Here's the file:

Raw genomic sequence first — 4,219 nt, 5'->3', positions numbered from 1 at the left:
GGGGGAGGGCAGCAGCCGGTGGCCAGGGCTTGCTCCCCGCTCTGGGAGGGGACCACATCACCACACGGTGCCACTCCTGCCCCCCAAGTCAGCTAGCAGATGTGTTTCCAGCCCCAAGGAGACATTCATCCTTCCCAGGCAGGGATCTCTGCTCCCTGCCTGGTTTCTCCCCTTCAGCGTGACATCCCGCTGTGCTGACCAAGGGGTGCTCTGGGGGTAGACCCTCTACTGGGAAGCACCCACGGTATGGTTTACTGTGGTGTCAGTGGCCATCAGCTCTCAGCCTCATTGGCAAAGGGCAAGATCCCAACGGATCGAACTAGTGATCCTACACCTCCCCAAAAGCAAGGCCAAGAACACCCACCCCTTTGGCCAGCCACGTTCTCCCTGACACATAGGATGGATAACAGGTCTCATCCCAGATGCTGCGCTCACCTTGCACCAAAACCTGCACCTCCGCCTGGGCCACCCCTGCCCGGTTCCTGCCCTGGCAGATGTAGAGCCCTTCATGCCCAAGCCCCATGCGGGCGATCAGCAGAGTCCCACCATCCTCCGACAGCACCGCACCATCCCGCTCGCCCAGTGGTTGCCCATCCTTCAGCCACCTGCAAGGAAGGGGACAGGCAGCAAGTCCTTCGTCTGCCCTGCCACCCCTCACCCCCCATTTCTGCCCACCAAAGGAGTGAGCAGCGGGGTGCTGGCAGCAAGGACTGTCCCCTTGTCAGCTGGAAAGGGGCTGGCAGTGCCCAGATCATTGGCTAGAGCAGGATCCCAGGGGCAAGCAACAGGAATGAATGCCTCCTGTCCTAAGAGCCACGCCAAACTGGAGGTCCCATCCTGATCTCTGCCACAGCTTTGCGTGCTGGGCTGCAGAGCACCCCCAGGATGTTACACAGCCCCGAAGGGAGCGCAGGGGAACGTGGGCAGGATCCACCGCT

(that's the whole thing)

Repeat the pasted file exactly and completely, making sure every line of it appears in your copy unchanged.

Raw genomic sequence first — 4,219 nt, 5'->3', positions numbered from 1 at the left:
GGGGGAGGGCAGCAGCCGGTGGCCAGGGCTTGCTCCCCGCTCTGGGAGGGGACCACATCACCACACGGTGCCACTCCTGCCCCCCAAGTCAGCTAGCAGATGTGTTTCCAGCCCCAAGGAGACATTCATCCTTCCCAGGCAGGGATCTCTGCTCCCTGCCTGGTTTCTCCCCTTCAGCGTGACATCCCGCTGTGCTGACCAAGGGGTGCTCTGGGGGTAGACCCTCTACTGGGAAGCACCCACGGTATGGTTTACTGTGGTGTCAGTGGCCATCAGCTCTCAGCCTCATTGGCAAAGGGCAAGATCCCAACGGATCGAACTAGTGATCCTACACCTCCCCAAAAGCAAGGCCAAGAACACCCACCCCTTTGGCCAGCCACGTTCTCCCTGACACATAGGATGGATAACAGGTCTCATCCCAGATGCTGCGCTCACCTTGCACCAAAACCTGCACCTCCGCCTGGGCCACCCCTGCCCGGTTCCTGCCCTGGCAGATGTAGAGCCCTTCATGCCCAAGCCCCATGCGGGCGATCAGCAGAGTCCCACCATCCTCCGACAGCACCGCACCATCCCGCTCGCCCAGTGGTTGCCCATCCTTCAGCCACCTGCAAGGAAGGGGACAGGCAGCAAGTCCTTCGTCTGCCCTGCCACCCCTCACCCCCCATTTCTGCCCACCAAAGGAGTGAGCAGCGGGGTGCTGGCAGCAAGGACTGTCCCCTTGTCAGCTGGAAAGGGGCTGGCAGTGCCCAGATCATTGGCTAGAGCAGGATCCCAGGGGCAAGCAACAGGAATGAATGCCTCCTGTCCTAAGAGCCACGCCAAACTGGAGGTCCCATCCTGATCTCTGCCACAGCTTTGCGTGCTGGGCTGCAGAGCACCCCCAGGATGTTACACAGCCCCGAAGGGAGCGCAGGGGAACGTGGGCAGGATCCACCGCT